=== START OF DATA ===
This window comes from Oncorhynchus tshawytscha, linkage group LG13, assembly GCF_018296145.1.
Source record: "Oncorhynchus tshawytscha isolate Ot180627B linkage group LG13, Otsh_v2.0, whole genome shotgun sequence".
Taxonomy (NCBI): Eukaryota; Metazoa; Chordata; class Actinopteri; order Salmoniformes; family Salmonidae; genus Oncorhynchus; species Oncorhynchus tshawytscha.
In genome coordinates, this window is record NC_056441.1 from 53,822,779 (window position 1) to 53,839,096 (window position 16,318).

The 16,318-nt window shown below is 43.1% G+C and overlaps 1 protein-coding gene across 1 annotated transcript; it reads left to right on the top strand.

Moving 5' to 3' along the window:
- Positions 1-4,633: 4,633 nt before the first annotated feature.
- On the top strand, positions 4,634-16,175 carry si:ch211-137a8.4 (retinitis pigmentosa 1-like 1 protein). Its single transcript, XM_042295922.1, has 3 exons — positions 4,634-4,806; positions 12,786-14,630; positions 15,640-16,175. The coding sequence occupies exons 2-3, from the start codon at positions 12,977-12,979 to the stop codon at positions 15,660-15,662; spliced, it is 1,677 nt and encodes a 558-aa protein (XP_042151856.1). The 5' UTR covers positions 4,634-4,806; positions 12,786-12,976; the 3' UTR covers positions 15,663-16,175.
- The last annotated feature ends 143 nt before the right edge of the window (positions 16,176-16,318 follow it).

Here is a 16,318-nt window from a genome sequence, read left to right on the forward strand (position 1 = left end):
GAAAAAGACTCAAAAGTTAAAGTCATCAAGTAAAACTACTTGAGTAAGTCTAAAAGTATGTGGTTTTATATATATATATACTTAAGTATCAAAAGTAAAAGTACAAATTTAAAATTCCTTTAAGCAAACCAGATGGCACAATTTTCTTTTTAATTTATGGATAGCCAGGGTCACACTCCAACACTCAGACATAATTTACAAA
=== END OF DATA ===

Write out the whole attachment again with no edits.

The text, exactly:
This window comes from Oncorhynchus tshawytscha, linkage group LG13, assembly GCF_018296145.1.
Source record: "Oncorhynchus tshawytscha isolate Ot180627B linkage group LG13, Otsh_v2.0, whole genome shotgun sequence".
Taxonomy (NCBI): Eukaryota; Metazoa; Chordata; class Actinopteri; order Salmoniformes; family Salmonidae; genus Oncorhynchus; species Oncorhynchus tshawytscha.
In genome coordinates, this window is record NC_056441.1 from 53,822,779 (window position 1) to 53,839,096 (window position 16,318).

The 16,318-nt window shown below is 43.1% G+C and overlaps 1 protein-coding gene across 1 annotated transcript; it reads left to right on the top strand.

Moving 5' to 3' along the window:
- Positions 1-4,633: 4,633 nt before the first annotated feature.
- On the top strand, positions 4,634-16,175 carry si:ch211-137a8.4 (retinitis pigmentosa 1-like 1 protein). Its single transcript, XM_042295922.1, has 3 exons — positions 4,634-4,806; positions 12,786-14,630; positions 15,640-16,175. The coding sequence occupies exons 2-3, from the start codon at positions 12,977-12,979 to the stop codon at positions 15,660-15,662; spliced, it is 1,677 nt and encodes a 558-aa protein (XP_042151856.1). The 5' UTR covers positions 4,634-4,806; positions 12,786-12,976; the 3' UTR covers positions 15,663-16,175.
- The last annotated feature ends 143 nt before the right edge of the window (positions 16,176-16,318 follow it).

Here is a 16,318-nt window from a genome sequence, read left to right on the forward strand (position 1 = left end):
GAAAAAGACTCAAAAGTTAAAGTCATCAAGTAAAACTACTTGAGTAAGTCTAAAAGTATGTGGTTTTATATATATATATACTTAAGTATCAAAAGTAAAAGTACAAATTTAAAATTCCTTTAAGCAAACCAGATGGCACAATTTTCTTTTTAATTTATGGATAGCCAGGGTCACACTCCAACACTCAGACATAATTTACAAA